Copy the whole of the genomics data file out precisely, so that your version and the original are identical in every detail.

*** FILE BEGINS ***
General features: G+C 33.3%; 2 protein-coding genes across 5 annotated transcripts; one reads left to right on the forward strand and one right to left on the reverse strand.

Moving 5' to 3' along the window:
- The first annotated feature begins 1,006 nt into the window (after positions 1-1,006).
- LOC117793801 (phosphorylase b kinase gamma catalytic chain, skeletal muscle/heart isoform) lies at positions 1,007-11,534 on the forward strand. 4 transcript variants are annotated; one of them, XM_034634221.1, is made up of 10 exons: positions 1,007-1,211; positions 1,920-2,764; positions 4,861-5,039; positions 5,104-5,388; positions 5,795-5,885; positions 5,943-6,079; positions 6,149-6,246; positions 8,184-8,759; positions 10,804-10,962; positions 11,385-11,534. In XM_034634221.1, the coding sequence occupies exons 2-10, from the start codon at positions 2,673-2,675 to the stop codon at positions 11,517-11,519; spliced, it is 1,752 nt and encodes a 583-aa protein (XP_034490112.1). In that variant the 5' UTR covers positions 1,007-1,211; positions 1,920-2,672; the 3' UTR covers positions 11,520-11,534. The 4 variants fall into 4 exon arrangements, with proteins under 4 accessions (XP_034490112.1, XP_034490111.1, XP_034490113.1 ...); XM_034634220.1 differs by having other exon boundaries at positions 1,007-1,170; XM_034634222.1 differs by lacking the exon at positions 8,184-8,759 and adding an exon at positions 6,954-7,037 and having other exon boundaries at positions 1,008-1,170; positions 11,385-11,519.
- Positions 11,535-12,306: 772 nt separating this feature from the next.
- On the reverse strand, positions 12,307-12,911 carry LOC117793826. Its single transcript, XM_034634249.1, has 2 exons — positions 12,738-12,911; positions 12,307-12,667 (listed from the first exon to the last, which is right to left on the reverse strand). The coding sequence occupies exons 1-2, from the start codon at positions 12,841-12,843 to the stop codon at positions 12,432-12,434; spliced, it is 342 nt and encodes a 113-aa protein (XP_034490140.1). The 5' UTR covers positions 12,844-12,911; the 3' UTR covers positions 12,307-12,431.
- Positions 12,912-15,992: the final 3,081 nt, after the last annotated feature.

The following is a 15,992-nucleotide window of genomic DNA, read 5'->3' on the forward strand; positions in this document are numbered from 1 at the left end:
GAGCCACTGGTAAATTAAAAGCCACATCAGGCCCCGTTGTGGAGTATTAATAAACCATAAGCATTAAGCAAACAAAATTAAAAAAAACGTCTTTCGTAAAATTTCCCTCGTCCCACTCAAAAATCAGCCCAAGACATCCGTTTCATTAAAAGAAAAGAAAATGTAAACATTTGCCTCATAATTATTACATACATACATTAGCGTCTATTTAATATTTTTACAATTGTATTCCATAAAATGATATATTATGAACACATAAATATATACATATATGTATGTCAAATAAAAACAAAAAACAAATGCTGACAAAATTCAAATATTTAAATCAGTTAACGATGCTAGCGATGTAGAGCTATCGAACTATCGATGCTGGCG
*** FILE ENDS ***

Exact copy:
General features: G+C 33.3%; 2 protein-coding genes across 5 annotated transcripts; one reads left to right on the forward strand and one right to left on the reverse strand.

Moving 5' to 3' along the window:
- The first annotated feature begins 1,006 nt into the window (after positions 1-1,006).
- LOC117793801 (phosphorylase b kinase gamma catalytic chain, skeletal muscle/heart isoform) lies at positions 1,007-11,534 on the forward strand. 4 transcript variants are annotated; one of them, XM_034634221.1, is made up of 10 exons: positions 1,007-1,211; positions 1,920-2,764; positions 4,861-5,039; positions 5,104-5,388; positions 5,795-5,885; positions 5,943-6,079; positions 6,149-6,246; positions 8,184-8,759; positions 10,804-10,962; positions 11,385-11,534. In XM_034634221.1, the coding sequence occupies exons 2-10, from the start codon at positions 2,673-2,675 to the stop codon at positions 11,517-11,519; spliced, it is 1,752 nt and encodes a 583-aa protein (XP_034490112.1). In that variant the 5' UTR covers positions 1,007-1,211; positions 1,920-2,672; the 3' UTR covers positions 11,520-11,534. The 4 variants fall into 4 exon arrangements, with proteins under 4 accessions (XP_034490112.1, XP_034490111.1, XP_034490113.1 ...); XM_034634220.1 differs by having other exon boundaries at positions 1,007-1,170; XM_034634222.1 differs by lacking the exon at positions 8,184-8,759 and adding an exon at positions 6,954-7,037 and having other exon boundaries at positions 1,008-1,170; positions 11,385-11,519.
- Positions 11,535-12,306: 772 nt separating this feature from the next.
- On the reverse strand, positions 12,307-12,911 carry LOC117793826. Its single transcript, XM_034634249.1, has 2 exons — positions 12,738-12,911; positions 12,307-12,667 (listed from the first exon to the last, which is right to left on the reverse strand). The coding sequence occupies exons 1-2, from the start codon at positions 12,841-12,843 to the stop codon at positions 12,432-12,434; spliced, it is 342 nt and encodes a 113-aa protein (XP_034490140.1). The 5' UTR covers positions 12,844-12,911; the 3' UTR covers positions 12,307-12,431.
- Positions 12,912-15,992: the final 3,081 nt, after the last annotated feature.

The following is a 15,992-nucleotide window of genomic DNA, read 5'->3' on the forward strand; positions in this document are numbered from 1 at the left end:
GAGCCACTGGTAAATTAAAAGCCACATCAGGCCCCGTTGTGGAGTATTAATAAACCATAAGCATTAAGCAAACAAAATTAAAAAAAACGTCTTTCGTAAAATTTCCCTCGTCCCACTCAAAAATCAGCCCAAGACATCCGTTTCATTAAAAGAAAAGAAAATGTAAACATTTGCCTCATAATTATTACATACATACATTAGCGTCTATTTAATATTTTTACAATTGTATTCCATAAAATGATATATTATGAACACATAAATATATACATATATGTATGTCAAATAAAAACAAAAAACAAATGCTGACAAAATTCAAATATTTAAATCAGTTAACGATGCTAGCGATGTAGAGCTATCGAACTATCGATGCTGGCG